“How do you do, Benjamin?” Lynne held up a hand to him with a polite smile.

Benjamin blushed brighter and took her hand, pumping it up and down. “Right well, ma’am.”

Lynne was charmed in spite of herself. She just hoped the boy knew which end of the oxen should point forward.

“And this is Cade Lawson,” her father went on. “Your uncle hired him to be your escort.”

“My escort?”

Lynne turned to see another man striding toward her, leading two horses. One was her own mount, Clover. Cade Lawson was a sight to behold. Tall, with broad shoulders and a narrow waist, he walked as if he owned the wagon train. Sunlight caught golden highlights in his hair and teased tiny lines around his blue eyes. He smiled with a confidence that bordered on arrogance. It was the kind of smile that could send a girl’s heart fluttering. It was also the kind of smile that screamed trouble. Lynne felt her cheeks warm in spite of the wariness that too-charming smile brought her.

“Mr. Lawson, I’d like to introduce you to my daughter, Miss Lynne Tremaine.” Her father took a half step back to present her with a proud smile.

“Miss Tremaine.” Cade nodded, eyes flashing. He didn’t extend his hand to her. It was as rude of him as it was challenging.

“Mr. Lawson,” she replied, accepting the challenge. She folded her hands demurely in front of her. If he wasn’t going to be a gentleman, then she wasn’t going to go out of her way to teach him manners. She turned to her father. “What do you mean, Uncle George has hired him to be my escort?”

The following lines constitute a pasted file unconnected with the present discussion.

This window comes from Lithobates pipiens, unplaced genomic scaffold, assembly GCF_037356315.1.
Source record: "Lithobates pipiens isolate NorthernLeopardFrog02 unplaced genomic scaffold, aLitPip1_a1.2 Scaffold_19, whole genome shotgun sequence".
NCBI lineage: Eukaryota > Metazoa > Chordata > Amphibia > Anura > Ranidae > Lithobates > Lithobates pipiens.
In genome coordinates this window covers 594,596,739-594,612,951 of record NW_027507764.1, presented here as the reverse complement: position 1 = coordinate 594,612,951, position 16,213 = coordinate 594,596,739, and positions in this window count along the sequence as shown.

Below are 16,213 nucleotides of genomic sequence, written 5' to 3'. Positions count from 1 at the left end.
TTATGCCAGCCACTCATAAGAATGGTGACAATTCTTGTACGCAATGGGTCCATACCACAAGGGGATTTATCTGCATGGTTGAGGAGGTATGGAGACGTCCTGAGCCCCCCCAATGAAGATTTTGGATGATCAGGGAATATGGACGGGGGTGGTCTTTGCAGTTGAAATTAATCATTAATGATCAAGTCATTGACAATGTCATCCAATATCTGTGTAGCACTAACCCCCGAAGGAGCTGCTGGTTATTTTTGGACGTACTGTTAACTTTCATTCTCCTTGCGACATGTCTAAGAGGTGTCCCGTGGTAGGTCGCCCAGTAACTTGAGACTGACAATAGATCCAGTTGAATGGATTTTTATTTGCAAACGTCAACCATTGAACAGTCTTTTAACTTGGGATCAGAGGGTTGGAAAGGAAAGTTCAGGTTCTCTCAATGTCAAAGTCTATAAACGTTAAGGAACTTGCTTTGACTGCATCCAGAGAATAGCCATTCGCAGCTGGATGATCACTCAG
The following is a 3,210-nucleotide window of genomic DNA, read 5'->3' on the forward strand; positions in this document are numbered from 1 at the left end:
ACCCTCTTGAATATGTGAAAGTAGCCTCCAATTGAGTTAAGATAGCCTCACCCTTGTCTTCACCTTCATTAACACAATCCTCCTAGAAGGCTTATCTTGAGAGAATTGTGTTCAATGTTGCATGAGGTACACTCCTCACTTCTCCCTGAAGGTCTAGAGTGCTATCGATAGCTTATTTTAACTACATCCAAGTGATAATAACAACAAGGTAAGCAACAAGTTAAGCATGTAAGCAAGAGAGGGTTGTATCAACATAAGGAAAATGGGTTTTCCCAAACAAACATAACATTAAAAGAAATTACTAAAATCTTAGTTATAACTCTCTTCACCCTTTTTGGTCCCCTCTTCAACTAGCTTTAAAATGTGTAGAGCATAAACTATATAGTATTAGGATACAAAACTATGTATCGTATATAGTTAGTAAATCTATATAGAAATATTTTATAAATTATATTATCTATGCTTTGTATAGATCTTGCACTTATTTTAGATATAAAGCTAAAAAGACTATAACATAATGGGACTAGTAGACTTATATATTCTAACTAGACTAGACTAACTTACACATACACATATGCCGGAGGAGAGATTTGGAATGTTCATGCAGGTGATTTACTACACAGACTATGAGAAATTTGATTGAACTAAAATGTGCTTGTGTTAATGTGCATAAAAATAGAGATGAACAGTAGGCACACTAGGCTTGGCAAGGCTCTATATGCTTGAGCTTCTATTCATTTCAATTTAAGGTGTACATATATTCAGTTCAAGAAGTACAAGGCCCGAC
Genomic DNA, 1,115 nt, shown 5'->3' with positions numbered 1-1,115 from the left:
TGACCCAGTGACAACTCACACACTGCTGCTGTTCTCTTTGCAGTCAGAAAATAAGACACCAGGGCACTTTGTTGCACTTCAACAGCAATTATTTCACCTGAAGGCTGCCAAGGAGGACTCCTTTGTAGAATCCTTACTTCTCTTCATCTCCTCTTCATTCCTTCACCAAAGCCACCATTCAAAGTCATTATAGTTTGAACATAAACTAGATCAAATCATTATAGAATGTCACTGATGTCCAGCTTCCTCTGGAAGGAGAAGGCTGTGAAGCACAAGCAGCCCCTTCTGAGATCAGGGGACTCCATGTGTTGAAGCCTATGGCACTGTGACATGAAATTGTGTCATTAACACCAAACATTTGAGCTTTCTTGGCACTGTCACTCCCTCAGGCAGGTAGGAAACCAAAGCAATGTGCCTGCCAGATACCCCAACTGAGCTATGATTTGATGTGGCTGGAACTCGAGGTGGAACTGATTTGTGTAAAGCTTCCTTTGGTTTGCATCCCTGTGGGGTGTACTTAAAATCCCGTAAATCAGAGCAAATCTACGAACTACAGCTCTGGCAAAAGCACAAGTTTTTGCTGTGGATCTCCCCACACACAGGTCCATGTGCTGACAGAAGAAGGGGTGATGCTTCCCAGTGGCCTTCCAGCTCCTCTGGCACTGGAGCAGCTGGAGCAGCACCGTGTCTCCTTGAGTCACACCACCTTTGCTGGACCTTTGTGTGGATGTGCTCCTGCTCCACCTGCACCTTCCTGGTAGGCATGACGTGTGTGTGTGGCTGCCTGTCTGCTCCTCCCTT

“I mean just that,” her father replied. “Mr. Lawson has been charged with accompanying you on your journey and seeing you safely to Denver City.”

Lynne took another look at Mr. Lawson. He was solid and strong, like trouble in reasonably well-kept clothes. He’d been sent to mind her, like a nanny minds a child. It didn’t matter how tempting he was, Lynne bristled.

“Thank you, Mr. Lawson,” she said, tilting her head up, “but I won’t be needing an escort to Denver City. I am brave enough to make the journey on my own.”

Mr. Lawson lost his smile. “Excuse me?”

“Now Lynne.” Her father hooked his thumbs into his vest pockets. “This matter isn’t up for discussion. It is far too dangerous for a woman to travel in a wagon train alone. Far too dangerous and far too scandalous.”

“Is it any less scandalous for me to be traveling in the company of a man I don’t know?” she asked. “There’s the scandal, if you ask me.”

Her father frowned. “I have informed the trail boss, Mr. Evans, of the purpose of Mr. Lawson’s presence. He has assured me that he will make certain no untoward rumors are circulated amongst your fellow travelers.”

“Has he?”

“Yes, my dear. So long as you behave yourself.”

Lynne crossed her arms, glancing from her father to Mr. Lawson. She was outnumbered. She was being trundled off to relatives like a helpless child, and how it stung. All she could do was swallow her sadness and harden her heart enough to bear it. “I see.”

“I’m glad you do,” her father replied.

He was teasing. She wasn’t in the mood to be teased. What had started out as a bad idea on her father’s part was already on the verge of becoming a catastrophe, as far as she was concerned.

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A Pioneer Hearts Exclusive!

It’s Friday, and usually I post something about writing on Fridays, but today I’m super privileged to be a part of this absolutely wonderful group of writers who are bringing you a deal and a steal!

I’m so happy to announce the first ever Pioneer Hearts 99c Western Romance Event!